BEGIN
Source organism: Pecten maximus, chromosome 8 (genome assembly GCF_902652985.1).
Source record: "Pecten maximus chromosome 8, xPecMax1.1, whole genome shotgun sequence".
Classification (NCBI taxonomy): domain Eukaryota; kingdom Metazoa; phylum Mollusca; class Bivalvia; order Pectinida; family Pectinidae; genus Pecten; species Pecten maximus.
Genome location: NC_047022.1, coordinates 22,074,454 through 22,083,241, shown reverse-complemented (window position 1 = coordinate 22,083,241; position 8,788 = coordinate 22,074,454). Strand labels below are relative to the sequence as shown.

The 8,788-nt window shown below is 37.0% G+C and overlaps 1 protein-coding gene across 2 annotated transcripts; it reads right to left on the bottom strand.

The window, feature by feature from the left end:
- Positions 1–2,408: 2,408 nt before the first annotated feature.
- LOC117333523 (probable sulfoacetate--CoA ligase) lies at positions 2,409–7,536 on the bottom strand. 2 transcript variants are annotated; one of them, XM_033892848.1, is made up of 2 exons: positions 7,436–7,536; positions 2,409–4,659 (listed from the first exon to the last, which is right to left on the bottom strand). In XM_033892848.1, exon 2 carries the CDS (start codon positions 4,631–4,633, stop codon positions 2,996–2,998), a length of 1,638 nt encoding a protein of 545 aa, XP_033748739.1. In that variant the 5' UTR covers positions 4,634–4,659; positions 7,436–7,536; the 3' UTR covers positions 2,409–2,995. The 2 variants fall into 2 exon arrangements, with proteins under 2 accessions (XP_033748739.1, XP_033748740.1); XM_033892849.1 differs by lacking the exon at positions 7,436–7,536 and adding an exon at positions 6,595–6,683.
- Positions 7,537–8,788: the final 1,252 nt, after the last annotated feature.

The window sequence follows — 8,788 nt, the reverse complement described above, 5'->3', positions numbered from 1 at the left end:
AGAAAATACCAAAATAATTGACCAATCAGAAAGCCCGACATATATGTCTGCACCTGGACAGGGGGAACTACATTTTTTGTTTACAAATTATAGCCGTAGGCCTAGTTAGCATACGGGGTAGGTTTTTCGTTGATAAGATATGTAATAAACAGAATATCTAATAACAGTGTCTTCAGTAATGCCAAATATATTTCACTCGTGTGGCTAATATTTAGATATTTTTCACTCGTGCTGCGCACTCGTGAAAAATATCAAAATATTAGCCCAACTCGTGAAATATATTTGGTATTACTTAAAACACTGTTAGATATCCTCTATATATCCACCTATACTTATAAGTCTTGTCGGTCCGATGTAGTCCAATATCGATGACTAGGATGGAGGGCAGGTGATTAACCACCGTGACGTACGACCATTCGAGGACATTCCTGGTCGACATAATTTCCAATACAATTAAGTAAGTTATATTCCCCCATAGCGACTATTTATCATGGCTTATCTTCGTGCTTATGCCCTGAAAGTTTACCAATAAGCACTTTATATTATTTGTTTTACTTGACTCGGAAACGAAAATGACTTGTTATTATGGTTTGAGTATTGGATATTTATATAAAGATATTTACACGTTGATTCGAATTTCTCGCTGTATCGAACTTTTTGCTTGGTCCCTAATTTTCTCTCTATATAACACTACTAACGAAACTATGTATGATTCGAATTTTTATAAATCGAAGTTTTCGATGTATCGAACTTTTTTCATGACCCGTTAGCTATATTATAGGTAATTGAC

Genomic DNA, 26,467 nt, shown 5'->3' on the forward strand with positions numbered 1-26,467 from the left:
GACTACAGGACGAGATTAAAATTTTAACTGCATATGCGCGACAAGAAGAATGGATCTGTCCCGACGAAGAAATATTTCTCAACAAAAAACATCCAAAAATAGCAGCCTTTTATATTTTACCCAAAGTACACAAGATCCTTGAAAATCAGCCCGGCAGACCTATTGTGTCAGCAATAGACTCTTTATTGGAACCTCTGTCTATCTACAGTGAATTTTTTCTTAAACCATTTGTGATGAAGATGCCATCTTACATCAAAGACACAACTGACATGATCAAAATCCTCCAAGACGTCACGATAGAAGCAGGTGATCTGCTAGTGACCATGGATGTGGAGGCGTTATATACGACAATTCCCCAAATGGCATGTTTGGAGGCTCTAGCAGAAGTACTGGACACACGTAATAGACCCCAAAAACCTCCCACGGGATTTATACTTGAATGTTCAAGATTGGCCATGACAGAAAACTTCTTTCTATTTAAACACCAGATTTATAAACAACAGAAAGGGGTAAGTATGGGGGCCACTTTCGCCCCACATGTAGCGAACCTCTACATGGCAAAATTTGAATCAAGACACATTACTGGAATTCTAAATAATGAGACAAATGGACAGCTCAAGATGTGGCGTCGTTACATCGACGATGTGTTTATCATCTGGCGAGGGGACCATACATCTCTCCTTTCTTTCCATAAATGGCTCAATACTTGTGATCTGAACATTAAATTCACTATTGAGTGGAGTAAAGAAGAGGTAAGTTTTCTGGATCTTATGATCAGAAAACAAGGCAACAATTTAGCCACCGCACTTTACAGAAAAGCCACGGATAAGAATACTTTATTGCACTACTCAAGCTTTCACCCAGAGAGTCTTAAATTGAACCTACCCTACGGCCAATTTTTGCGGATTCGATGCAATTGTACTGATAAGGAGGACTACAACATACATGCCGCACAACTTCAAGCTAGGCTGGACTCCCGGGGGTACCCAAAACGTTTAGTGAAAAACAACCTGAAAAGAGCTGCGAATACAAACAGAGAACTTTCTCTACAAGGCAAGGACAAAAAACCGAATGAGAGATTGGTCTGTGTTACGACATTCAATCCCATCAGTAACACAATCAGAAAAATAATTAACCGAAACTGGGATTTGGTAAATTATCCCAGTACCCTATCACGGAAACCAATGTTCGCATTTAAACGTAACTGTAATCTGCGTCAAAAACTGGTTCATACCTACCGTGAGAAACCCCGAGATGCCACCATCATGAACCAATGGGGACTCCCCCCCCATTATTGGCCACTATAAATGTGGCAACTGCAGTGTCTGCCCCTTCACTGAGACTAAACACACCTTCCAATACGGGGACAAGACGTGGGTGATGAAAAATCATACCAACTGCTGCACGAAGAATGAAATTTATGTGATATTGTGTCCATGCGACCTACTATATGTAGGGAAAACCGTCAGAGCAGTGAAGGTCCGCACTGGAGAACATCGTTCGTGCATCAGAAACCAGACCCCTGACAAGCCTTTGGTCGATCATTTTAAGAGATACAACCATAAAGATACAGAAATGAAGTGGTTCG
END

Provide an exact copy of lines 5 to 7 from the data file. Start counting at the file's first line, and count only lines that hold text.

The 8,788-nt window shown below is 37.0% G+C and overlaps 1 protein-coding gene across 2 annotated transcripts; it reads right to left on the bottom strand.

The window, feature by feature from the left end:
- Positions 1–2,408: 2,408 nt before the first annotated feature.